At times, I can be a bit of a procrastinator. If there is no pressing need to clean out the garage this week, shop for holiday gifts, or do my taxes, I can easily be convinced to let it go until next week or next month. Inevitably, though, something happens that makes me wish I hadn’t delayed quite as long as I did. The garage gets flooded, for example, and the boxes that I had been meaning to organize get soaked and destroyed… or my Valentine’s Day gift doesn’t get shipped in time and I’m left holding the bag. I’m sure many of you can think of your own examples.
Unfortunately, many organizations tend to treat load testing as one of those activities that they can put off until a later day. You can almost imagine what they’re thinking: “Our website is up and handling the daily load with little difficulty. Yes, there’s a major advertising campaign—or new product launch, or major news release, or something similar—coming, but that’s a few months away, and we have plenty of time to prepare for it.” Then, inevitably something happens, testing doesn’t get completed and the website is flooded with traffic that it is unable to handle. If you’re the one responsible for the fall-out from such an event, it’s time to stop procrastinating and start load testing. And by load testing, I’m not just talking about throwing a bunch of simultaneous users at your website. I’m talking about generating a realistic load so you get results your developers and infrastructure team will actually pay attention to. This involves modeling real-world factors in your user loads, including users accessing your website and applications from mobile devices and from lots of different geographies. With proper load testing you can be prepared when the unexpected deluge of users hits your site. You’ll know what your site can handle, and how it will respond. More importantly, you can put mechanisms and procedures in place to help ensure your site will scale—or at least fail gracefully—and avoid the organizational embarrassment and opportunity cost of a major outage.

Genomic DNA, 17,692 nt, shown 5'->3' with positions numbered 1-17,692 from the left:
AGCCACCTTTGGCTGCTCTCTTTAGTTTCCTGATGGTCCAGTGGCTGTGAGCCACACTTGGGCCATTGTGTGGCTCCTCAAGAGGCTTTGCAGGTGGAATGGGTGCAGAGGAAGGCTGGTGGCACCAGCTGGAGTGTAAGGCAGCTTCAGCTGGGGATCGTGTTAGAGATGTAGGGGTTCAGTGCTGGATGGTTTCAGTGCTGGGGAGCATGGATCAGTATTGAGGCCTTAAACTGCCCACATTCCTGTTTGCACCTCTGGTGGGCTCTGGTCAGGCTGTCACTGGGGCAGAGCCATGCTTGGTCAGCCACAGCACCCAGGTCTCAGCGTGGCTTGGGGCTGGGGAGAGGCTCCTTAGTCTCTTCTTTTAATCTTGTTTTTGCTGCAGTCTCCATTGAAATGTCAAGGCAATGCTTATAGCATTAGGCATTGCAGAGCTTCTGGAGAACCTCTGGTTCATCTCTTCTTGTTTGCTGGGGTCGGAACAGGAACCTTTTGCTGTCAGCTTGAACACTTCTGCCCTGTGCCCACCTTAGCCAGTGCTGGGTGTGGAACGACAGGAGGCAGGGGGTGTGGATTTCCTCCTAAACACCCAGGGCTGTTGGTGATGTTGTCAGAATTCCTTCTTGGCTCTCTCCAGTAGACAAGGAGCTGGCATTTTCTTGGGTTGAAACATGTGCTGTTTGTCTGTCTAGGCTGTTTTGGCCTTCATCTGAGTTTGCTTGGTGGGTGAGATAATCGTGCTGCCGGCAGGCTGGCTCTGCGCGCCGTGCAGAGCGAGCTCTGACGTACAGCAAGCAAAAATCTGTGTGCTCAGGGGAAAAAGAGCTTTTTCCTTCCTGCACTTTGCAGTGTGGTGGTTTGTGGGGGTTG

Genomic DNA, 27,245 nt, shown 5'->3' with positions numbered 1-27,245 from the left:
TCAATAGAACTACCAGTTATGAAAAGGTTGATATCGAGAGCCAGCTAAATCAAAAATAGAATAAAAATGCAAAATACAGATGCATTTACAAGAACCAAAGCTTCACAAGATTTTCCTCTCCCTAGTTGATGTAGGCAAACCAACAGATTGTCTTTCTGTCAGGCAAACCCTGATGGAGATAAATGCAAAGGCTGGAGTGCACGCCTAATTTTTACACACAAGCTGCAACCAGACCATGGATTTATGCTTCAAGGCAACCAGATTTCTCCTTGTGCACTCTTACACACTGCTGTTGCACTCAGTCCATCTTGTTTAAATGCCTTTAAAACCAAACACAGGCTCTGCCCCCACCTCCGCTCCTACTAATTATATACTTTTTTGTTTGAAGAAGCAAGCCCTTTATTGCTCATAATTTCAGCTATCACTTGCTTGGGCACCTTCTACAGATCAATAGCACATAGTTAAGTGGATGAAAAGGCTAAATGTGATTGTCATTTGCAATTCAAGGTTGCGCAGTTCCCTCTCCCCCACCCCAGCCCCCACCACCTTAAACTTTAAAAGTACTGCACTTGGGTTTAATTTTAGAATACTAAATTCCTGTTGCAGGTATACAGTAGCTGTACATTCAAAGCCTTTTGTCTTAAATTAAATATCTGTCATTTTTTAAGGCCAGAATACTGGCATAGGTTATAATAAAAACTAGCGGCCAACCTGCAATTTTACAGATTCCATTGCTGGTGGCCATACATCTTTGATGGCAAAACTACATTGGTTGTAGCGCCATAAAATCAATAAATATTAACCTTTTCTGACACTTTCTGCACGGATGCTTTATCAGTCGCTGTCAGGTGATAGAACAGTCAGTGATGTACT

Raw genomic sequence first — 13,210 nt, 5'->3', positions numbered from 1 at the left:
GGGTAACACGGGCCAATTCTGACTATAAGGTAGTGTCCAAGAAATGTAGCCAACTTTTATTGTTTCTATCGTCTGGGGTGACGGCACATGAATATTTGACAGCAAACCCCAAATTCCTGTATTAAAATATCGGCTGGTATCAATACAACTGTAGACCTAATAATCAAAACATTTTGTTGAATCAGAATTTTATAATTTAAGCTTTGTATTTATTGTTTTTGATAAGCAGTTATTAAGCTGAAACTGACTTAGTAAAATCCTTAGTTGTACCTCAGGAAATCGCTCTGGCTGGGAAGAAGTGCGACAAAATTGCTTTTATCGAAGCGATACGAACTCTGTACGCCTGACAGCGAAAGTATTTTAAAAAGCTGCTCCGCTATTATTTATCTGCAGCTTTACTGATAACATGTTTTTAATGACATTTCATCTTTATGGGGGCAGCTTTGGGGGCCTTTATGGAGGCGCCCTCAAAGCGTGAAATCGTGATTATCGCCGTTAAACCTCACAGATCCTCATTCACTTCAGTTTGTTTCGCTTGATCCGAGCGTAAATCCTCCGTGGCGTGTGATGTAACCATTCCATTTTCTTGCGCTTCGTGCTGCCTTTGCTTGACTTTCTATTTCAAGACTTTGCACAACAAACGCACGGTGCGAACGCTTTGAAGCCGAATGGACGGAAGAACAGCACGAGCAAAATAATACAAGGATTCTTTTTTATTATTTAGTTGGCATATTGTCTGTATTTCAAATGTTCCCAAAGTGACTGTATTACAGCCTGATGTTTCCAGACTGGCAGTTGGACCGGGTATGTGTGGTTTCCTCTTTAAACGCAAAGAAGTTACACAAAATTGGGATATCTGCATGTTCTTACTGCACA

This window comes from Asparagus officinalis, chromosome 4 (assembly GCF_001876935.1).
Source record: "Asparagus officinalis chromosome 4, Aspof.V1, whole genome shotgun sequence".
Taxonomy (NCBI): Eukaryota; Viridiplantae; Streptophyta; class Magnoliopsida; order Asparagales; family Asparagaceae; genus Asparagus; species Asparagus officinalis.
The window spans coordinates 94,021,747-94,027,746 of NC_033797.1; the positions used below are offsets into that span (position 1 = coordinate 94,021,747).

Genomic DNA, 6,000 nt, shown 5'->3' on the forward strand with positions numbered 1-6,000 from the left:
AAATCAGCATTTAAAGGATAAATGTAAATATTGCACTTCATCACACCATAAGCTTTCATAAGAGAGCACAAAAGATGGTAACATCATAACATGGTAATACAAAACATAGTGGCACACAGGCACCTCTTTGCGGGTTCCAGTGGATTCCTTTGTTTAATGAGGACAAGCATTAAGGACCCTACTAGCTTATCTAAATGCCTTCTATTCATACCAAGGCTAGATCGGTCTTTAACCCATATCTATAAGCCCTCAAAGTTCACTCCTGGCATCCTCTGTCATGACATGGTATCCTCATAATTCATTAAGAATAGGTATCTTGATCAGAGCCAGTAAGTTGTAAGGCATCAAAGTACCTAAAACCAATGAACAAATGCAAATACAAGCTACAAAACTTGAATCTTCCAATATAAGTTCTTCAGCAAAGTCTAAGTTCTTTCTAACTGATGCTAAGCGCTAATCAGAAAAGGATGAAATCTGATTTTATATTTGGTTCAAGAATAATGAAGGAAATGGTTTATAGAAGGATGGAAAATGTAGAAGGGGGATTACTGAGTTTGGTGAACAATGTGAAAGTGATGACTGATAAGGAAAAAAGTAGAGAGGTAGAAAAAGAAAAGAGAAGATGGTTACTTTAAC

Perhaps you’re still not convinced that some event could happen tomorrow that sends a tidal wave of users your way. That’s what Florida Gulf Coast University (FGCU) thought in March of 2013, when the school’s basketball team scored an unprecedented and unexpected series of victories in the 2013 NCAA Men’s Division I Basketball Tournament. Suddenly, what was a relatively unknown school outside of Florida was thrust into the national limelight, and millions of people wanted to learn more about it. What happened? The university’s website crashed. At exactly the time when FCGU could present a positive image of itself to a wide, interested audience, the website failed under load. To be clear, I have no inside information about what tests FGCU may have performed if any, but I can infer that the tests were either inadequate or that the results were not taken seriously. As a result, what could have been a public relations slam dunk turned into a missed opportunity.